COLUMBIA, S.C. (WCBD) — The South Carolina House passed a bill Thursday aimed at getting slower drivers out of the left lane on Interstate highways. The bill would have the DOT put on its digital signs the message that slower vehicles must be in the right lane.
State law already says drivers should stay in the right lane except when passing or when there’s an obstruction in that lane, or when coming upon a police car, fire truck, or ambulance on the right. But Rep. Robert Brown, D-Charleston, sponsor of the bill, says the signs will make sure drivers are aware of the law and make it easier to enforce.
Slow traffic in the left lane is something he deals with often. “Every time I drive from Charleston to Columbia I run into that all the time. And I do get frustrated, but I contain mine because I’m a legislator,” he says, laughing.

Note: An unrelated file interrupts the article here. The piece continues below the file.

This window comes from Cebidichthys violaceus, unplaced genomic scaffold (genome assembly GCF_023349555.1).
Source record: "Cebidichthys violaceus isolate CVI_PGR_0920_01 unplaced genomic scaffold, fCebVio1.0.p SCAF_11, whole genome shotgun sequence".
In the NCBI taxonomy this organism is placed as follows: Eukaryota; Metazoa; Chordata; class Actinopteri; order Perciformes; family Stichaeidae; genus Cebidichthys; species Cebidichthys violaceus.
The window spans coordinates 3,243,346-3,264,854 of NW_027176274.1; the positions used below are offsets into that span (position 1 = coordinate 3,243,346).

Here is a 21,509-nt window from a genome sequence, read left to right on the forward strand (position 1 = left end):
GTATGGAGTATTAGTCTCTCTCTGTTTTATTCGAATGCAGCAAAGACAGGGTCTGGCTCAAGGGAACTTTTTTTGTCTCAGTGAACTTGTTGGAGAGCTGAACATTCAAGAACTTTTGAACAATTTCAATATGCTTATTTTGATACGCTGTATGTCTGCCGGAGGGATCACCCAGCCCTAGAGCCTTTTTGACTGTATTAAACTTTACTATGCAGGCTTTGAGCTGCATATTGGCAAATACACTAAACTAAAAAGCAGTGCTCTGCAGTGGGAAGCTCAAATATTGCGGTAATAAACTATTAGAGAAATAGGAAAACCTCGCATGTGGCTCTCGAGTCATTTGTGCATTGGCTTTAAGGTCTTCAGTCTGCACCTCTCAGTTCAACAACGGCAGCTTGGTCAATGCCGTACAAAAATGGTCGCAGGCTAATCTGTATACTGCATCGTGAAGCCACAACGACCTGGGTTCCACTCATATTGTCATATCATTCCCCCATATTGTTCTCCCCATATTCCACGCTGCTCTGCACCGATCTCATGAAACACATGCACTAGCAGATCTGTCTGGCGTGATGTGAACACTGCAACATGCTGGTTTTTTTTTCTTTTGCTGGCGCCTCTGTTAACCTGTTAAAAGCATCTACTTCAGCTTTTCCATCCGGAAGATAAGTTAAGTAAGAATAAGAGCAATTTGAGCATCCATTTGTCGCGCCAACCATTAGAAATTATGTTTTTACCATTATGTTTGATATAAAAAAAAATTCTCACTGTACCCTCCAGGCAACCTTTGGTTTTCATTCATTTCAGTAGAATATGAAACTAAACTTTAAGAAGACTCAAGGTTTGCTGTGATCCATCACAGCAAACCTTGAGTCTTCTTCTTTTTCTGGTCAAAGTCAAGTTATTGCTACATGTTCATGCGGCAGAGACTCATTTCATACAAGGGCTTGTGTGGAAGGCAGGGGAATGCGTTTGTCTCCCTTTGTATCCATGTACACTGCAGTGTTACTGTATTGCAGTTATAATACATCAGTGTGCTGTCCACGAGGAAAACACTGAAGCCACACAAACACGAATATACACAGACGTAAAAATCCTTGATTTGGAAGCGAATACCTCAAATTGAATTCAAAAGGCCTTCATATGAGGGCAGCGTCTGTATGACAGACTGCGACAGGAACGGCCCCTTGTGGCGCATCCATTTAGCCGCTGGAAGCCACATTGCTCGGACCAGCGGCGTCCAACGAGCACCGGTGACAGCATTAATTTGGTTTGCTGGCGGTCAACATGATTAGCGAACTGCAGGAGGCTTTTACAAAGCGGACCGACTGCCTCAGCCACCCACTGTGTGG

But he says the consequences of slow traffic in the left lane are serious. Highway Patrol Sgt. Bob Beres says, “Traffic starts to build up, and then people are impatient and they’re following too closely, and it only takes one vehicle to tap on their brakes, which causes a chain reaction and subsequently sometimes a multi-car collision.”
He says the Highway Patrol does not condone speeding, and while a driver is legally justified in driving in the left lane while going the speed limit, the left lane is supposed to be used for passing. He says last year the Highway Patrol issued 1,150 tickets for drivers not driving the minimum speed or not staying in the right lane.
Rep. Brown says senators might change the bill because there’s uncertainty over whether the DOT’s electronic message boards should be used or whether there should be permanent signs that say slower vehicles must stay in the right lane.